Is Nintendo's Switch debut at the Super Bowl, a warning or parting shot at the mobile market?

Nintendo Switch at the Super Bowl

Nintendo’s Super Bowl debut this weekend will see it attempt to cement a positioning for its Switch console that industry experts believe will need to tap into the Candy Crush Saga and Mobile Strike players, rather than tackle the high-end consoles head-on.

Just shy of a month before the console's 3 March US launch, Nintendo will touch down at its first ever Super Bowl (although it no doubt tested the waters with the Pokemon Company's 20th anniversary slot in 2016).

With an investment of at least $5m for the ad (watch below), the company will leverage the time showcasing the inarguably unique features of the hybrid console to a broad house of gamers, it will, however be the casual mobile gamer it hopes to captivate, reliving the universal success of the Wii.

The Switch hopes to bridge the gap between home and portable consoles, said, Serkan Toto, chief executive of game industry consultancy Kantan Games, adding that from a hardware perspective, Nintendo has nailed the concept. "Users can take the console out of the dock and immediately start playing on the go - exactly at the point where they left off, seamlessly. This is a feature no other company offers right now."

"It is poised to replace the 3DS, the only handheld with a scaled user base today. In that sense, the new machine essentially removes the gap between portable and home gaming, as all Switch content will be covering both use cases. The challenge will be how software makers will come up with games that can be experienced on a big screen but also consumed while on the go. Session lengths are different (shorter on portable, generally speaking), the touchscreen can't be used as a user interface while the console is in the dock, etc."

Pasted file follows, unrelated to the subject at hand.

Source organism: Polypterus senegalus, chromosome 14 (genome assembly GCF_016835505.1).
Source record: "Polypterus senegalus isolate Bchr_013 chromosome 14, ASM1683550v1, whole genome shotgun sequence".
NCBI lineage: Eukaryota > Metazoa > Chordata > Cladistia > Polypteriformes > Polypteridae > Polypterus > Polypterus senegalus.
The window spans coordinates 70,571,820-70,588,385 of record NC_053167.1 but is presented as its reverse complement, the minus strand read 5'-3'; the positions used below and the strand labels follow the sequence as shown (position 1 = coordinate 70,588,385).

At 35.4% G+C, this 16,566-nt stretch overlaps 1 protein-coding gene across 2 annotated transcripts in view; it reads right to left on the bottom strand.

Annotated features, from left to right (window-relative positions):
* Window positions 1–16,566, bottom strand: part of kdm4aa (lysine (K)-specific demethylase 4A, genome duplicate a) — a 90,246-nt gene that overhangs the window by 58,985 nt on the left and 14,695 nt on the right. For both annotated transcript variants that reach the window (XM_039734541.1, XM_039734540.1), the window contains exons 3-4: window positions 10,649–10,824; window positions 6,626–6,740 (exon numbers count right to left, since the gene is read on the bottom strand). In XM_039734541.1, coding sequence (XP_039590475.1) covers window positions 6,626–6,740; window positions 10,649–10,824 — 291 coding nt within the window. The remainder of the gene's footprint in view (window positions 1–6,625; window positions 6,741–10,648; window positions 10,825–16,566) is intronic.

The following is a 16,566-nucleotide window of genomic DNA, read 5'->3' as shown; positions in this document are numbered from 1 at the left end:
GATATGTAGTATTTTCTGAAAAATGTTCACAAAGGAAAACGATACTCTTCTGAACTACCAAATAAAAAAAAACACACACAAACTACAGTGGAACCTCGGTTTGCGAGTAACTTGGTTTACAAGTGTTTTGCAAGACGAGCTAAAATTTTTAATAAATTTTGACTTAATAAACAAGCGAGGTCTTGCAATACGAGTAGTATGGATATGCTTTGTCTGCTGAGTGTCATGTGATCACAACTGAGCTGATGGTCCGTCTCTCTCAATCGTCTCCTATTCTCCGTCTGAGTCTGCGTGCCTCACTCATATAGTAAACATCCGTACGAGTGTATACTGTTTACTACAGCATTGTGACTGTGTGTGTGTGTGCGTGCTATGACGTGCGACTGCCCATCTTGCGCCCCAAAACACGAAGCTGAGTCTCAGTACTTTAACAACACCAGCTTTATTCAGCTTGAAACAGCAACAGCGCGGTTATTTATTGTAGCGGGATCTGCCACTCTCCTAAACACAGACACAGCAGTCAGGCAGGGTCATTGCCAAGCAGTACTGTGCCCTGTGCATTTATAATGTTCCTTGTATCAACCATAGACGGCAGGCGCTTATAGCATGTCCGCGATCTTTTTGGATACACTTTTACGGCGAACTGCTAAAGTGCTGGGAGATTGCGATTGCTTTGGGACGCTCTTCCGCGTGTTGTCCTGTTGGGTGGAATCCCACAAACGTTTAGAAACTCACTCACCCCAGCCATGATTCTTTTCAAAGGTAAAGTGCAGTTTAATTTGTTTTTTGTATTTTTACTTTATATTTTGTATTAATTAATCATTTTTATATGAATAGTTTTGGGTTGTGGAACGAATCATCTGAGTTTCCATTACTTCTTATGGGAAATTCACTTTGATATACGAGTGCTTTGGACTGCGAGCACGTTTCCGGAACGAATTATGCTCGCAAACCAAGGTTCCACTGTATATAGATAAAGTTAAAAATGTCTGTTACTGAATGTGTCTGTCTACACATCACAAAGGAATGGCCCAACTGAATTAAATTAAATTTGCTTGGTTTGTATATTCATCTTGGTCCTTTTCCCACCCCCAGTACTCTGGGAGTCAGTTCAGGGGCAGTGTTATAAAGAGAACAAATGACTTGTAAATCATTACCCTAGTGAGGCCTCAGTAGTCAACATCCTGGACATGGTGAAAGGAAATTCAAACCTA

The Switch enters an already ultra-competitive market, facing off the likes of high-end consoles such as the Xbox One and Playstation 4, as well as the saturated mobile space where 350 games a week are published.

Looking at gaming’s growth areas, top mobile titles are making more money than small economies. In July 2016, on Apple's App Store alone, free-to-play games like Pokemon Go, Mobile Strike and Game of War – Fire Age raised an average of $1.6m, $1.2m and $865K respectively – per day. That’s not taking into account any profits generated on the Android system.

From the Switch's perspective, the price of its new hardware is now in direct competition with the price of smartphones, which can host a universe of free games that can be played in a move, all hosted in a one-size-fits-all device.

In terms of mobile, the Switch offers little, just parental control and an online play app that are scheduled to be released later this year. Furthermore, it is disconnected from the iPhone and Android ecosystems and Nintendo has yet to showcase anything close to the functionality of these operating systems.

"Mobile game or app makers aren't too worried. Sure, the Switch will take attention and money away from the app space to some extent but the effect is very limited,” said Toto.

Jack Kent, director of operators and mobile media at IHS Technology expanded on this point: "The mass scale of the mobile gaming market, thanks to the billions of smartphones in use, means that the Switch launch is unlikely to impact trend in the overall market.